Jun 09, 2017 06:12 PM

China Industrial Price Increases Soften Further in May

Increases in China’s producer prices weakened for the third straight month in May. Above, a truck transports imported coal at the port in Lianyungang, Jiangsu province, in May 2014. Photo: IC
Increases in China’s producer prices weakened for the third straight month in May. Above, a truck transports imported coal at the port in Lianyungang, Jiangsu province, in May 2014. Photo: IC

(Beijing) — Increases in China’s producer prices weakened for the third straight month in May, government data showed Friday, boding ill for corporate profit prospects and signaling weakness in domestic demand that could drag on global recovery.

Meanwhile, consumer inflation hit the highest level in four months. But the increases were mild and mainly due to relatively low figures last year rather than current demand, according to figures published by the National Bureau of Statistics (NBS).

The inflation data reflected cooling activity at home, which cast a pall on the strength in the global recovery because China’s appetite for minerals and energy such as iron ore, coal and oil affects supplies across the world.

“This round of reflation in the world was largely bolstered by demand from China’s property market and the country’s supply-side reforms,” Larry Hu, an analyst with Macquarie Capital Ltd. in Hong Kong, told Caixin.

“Given China’s downturn trend, I’d rather be conservative now about the recovery in the global economy, particularly in the emerging markets,” he said.

The producer price index (PPI), a gauge of prices at the factory before other charges are later added on, rose 5.5% last month from a year ago, down from 6.4% in April, NBS data showed. It was the third month in a row that the PPI fell after peaking at 7.8% in February.

The reading also missed a median estimate of an increase of 6.7% in a Caixin poll of 10 economists.

The consumer price index (CPI), which measures prices of a basket of consumer goods and services, gained 1.5% year-on-year in May. That was the strongest since January’s increase of 2.5%, according to the NBS. It was in line with a median forecast for a 1.5% gain in the Caixin survey.


The strengthening was supported by increases in service prices, such as health care, education and transportation, as food prices actually declined by 1.6%, according to the NBS.

However, the CPI remains well below the government’s annual inflation target of a hike of around 3.0%, and only 0.5 percentage point of the May increase came from new price increases. Month-on-month, the CPI lost 0.1% last month.

Zhou Hao, an economist with Commerzbank AG in Singapore, said that the CPI and PPI readings suggested that the latest round of commodity price jumps linked to the government’s campaign to cut excess steel and coal capacity has “come to an end.”

“The CPI has been low for a long time, which painted a true picture for fundamentals in the economy — demand is not as strong as expected and there is not a reflation issue,” he told Caixin.

He predicted that the PPI is expected to fall below 1.0% by the end of this year.

Corporate profit squeeze

China’s PPI returned to positive territory only in September after a 54-month losing streak. The rebound has been underpinned by a recovery in prices of commodities that include crude oil, coal, iron ore and heavy-industry goods such as steel and chemicals and gave debt-laden Chinese companies, particularly those in the upper stream, brief relief by boosting their profits.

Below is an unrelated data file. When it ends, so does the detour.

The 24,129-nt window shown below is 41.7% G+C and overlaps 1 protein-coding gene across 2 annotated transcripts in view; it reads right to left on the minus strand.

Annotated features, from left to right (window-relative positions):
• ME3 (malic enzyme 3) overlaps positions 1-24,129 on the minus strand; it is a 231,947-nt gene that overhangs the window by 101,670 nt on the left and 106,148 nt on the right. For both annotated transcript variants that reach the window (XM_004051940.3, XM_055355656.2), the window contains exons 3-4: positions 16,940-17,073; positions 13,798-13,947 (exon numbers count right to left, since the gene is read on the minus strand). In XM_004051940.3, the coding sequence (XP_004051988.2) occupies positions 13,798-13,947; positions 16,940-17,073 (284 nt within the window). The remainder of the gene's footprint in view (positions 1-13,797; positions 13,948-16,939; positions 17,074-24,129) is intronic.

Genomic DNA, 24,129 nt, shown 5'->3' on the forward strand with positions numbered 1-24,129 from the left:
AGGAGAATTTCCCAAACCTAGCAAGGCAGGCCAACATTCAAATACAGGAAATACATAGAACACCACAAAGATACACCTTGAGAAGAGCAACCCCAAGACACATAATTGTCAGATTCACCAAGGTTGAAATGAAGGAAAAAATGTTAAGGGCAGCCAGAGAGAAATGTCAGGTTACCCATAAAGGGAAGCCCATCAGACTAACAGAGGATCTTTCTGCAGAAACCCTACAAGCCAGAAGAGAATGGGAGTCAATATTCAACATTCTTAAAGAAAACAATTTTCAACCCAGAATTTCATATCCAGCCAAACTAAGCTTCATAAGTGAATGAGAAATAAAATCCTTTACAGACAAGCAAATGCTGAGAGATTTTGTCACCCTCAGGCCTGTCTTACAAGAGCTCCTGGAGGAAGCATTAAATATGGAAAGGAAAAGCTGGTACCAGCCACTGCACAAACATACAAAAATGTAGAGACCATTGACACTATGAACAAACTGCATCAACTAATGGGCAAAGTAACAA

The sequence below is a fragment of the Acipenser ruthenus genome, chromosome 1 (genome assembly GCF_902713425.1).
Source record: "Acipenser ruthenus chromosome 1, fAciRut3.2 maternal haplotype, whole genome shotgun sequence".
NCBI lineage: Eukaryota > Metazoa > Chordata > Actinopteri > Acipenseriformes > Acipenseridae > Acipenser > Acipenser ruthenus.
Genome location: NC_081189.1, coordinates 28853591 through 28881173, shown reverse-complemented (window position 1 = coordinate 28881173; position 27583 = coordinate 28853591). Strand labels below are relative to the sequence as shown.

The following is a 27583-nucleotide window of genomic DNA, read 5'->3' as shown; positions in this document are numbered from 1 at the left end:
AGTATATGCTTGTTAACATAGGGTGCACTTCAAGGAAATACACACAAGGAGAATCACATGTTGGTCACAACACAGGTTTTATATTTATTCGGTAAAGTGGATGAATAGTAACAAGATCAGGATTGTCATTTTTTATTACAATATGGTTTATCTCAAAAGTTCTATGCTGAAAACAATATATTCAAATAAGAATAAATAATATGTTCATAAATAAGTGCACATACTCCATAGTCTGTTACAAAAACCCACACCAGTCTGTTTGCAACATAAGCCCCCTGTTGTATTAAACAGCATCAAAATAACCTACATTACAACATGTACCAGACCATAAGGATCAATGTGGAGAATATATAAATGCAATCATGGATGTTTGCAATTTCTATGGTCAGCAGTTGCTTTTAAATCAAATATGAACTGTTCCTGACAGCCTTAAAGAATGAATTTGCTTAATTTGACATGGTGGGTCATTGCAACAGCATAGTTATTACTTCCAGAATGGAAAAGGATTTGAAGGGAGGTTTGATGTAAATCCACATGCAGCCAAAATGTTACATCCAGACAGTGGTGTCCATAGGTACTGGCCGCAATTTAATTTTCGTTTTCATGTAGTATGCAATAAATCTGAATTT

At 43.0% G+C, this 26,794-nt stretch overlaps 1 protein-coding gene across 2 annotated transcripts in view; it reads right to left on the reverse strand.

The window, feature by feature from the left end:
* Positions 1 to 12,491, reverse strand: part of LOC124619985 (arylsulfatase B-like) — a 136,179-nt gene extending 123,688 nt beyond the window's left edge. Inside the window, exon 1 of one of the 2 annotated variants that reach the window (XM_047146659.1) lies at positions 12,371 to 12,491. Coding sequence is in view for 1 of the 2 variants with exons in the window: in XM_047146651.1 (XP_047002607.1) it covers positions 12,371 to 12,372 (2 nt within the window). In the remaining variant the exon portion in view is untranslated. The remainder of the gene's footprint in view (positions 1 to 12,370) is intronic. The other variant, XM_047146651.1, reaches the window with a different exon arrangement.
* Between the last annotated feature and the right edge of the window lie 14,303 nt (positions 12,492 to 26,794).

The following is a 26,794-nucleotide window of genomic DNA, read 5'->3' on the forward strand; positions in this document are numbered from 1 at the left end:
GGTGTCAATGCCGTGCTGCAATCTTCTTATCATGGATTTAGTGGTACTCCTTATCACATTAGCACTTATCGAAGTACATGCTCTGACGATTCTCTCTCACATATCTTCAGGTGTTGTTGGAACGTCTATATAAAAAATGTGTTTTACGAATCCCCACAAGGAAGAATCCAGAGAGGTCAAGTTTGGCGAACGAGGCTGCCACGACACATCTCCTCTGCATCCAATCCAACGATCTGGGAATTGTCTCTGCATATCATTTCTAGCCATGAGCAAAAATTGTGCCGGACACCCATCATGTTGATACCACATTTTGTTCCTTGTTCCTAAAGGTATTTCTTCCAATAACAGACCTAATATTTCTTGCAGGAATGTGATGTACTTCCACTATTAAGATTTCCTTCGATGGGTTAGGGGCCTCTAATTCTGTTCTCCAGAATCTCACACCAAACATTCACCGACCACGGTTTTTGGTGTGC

But drops in the indicator now have raised the likelihood that Chinese companies will see their profits trend down in the second half of this year in general, said Hu of Macquarie Capital.

That will add pressure on the country’s economic growth and distract policymakers from their current crackdown on credit risks in the financial sector, he said.

“If the PPI continues to weaken, the central bank will be forced to, say, in three months’ time, pivot its policy focus toward maintaining growth from deleveraging the financial system,” he told Caixin.

The government has set its growth target for this year at about 6.5%.

The easing of the PPI increase last month was led by a dive of 16 percentage points in price gains in the crude and natural gas extraction sector and a 4.6-percentage-point drop in price increases of the manufacturing and processing of ferrous metals, such as steel, according to NBS analyst Sheng Guoqing.


“The previous PPI increases were driven by bubble building in the commodity and property markets,” said Zhou of Commerzbank AG. “The bubbles are now being pricked, and so PPI comes down.”

Friday’s inflation data added to evidence that China’s economic growth is cooling after rebounding for the last two quarters. Expansion reached 6.9% in the first three months of the year, and most analysts have expected it to trend down in the rest of the year.

The country’s manufacturing activity contracted for the first time in 11 months in May, an industry survey sponsored by Caixin found, while the official manufacturing purchasing managers’ index stayed in line with April’s six-month low last month.

Exports and imports both posted better-than-expected growth last month, but the performance was supported by solid overseas demand, particularly from the U.S. and the EU, rather than domestic consumption needs.

The NBS is scheduled to release May data for industrial output, fixed-asset investment and retail sales on Wednesday.

Contact reporter Fran Wang (

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